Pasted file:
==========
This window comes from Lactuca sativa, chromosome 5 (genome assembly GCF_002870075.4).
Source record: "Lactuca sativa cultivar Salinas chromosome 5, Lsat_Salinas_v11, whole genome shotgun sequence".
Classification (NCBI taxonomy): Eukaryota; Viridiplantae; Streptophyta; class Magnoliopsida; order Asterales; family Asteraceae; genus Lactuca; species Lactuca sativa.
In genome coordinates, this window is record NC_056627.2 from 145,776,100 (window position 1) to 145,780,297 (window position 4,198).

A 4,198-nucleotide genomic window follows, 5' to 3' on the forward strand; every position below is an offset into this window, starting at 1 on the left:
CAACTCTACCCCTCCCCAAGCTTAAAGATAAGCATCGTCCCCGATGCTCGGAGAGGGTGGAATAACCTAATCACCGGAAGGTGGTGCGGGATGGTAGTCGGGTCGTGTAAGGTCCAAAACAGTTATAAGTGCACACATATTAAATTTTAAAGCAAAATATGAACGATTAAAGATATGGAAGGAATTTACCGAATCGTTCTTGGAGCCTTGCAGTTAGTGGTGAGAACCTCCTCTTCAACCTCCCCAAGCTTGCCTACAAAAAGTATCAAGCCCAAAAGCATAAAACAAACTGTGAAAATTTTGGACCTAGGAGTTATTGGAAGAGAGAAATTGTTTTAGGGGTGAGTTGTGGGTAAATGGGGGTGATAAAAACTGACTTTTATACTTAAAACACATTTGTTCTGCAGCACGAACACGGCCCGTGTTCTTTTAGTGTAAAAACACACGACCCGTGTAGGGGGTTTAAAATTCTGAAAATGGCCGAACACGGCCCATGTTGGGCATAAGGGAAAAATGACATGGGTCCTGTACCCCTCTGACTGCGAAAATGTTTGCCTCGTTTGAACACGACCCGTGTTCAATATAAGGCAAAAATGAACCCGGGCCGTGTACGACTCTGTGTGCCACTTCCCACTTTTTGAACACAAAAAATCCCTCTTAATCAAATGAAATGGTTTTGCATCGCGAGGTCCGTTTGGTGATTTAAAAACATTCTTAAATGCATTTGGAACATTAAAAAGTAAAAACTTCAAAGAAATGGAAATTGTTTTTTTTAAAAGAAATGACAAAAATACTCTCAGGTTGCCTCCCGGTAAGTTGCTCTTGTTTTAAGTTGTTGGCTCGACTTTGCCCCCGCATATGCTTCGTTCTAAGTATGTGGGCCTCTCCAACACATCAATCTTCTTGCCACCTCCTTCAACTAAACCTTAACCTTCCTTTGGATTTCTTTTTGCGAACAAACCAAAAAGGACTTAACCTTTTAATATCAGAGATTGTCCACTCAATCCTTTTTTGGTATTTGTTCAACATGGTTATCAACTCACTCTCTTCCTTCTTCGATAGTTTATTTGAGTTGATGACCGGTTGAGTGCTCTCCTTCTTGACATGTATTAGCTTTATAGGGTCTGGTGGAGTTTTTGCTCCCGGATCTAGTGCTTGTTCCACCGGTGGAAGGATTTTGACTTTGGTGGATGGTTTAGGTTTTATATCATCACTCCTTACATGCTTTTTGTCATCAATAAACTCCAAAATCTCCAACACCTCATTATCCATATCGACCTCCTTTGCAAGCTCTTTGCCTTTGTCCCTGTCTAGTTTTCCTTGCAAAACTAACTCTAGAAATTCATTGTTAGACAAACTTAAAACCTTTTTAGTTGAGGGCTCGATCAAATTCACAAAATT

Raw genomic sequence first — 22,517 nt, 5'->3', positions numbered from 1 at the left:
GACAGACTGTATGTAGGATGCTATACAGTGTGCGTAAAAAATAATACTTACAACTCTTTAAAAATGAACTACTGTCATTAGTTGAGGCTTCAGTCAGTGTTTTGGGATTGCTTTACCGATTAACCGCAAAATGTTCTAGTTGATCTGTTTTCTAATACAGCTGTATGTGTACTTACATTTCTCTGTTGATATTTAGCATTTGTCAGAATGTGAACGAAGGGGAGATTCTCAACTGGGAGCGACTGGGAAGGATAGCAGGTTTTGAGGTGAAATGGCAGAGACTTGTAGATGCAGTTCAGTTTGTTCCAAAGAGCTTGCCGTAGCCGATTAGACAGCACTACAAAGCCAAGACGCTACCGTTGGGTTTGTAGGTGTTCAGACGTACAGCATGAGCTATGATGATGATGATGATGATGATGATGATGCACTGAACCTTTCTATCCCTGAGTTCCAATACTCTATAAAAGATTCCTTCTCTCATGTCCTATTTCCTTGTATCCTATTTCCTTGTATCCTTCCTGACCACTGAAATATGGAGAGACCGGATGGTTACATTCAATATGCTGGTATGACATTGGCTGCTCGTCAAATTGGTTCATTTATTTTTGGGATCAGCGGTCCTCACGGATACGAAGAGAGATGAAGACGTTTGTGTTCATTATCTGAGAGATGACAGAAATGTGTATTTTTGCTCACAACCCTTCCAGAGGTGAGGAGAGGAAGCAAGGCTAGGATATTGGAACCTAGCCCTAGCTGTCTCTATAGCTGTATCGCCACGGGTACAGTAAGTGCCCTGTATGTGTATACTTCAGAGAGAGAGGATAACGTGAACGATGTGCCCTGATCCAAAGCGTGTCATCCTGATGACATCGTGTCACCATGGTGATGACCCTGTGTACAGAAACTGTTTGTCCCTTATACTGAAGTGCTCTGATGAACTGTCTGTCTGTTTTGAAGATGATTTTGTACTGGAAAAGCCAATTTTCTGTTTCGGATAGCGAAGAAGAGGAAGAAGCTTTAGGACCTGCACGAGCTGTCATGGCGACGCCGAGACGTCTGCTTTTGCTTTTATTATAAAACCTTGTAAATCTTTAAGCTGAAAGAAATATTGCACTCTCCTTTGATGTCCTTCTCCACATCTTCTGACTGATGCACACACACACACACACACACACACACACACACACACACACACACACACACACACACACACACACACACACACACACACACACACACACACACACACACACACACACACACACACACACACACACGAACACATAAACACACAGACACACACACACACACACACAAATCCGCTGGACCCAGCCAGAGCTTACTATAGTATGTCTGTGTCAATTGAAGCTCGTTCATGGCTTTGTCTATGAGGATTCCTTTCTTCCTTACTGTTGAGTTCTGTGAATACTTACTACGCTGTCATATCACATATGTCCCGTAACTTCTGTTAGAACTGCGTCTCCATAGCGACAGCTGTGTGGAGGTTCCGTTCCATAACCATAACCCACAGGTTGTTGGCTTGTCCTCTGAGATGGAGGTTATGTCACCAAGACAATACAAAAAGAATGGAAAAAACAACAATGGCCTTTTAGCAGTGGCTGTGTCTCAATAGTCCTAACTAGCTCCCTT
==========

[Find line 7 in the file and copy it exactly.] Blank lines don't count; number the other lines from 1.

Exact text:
Raw genomic sequence first — 22,517 nt, 5'->3', positions numbered from 1 at the left: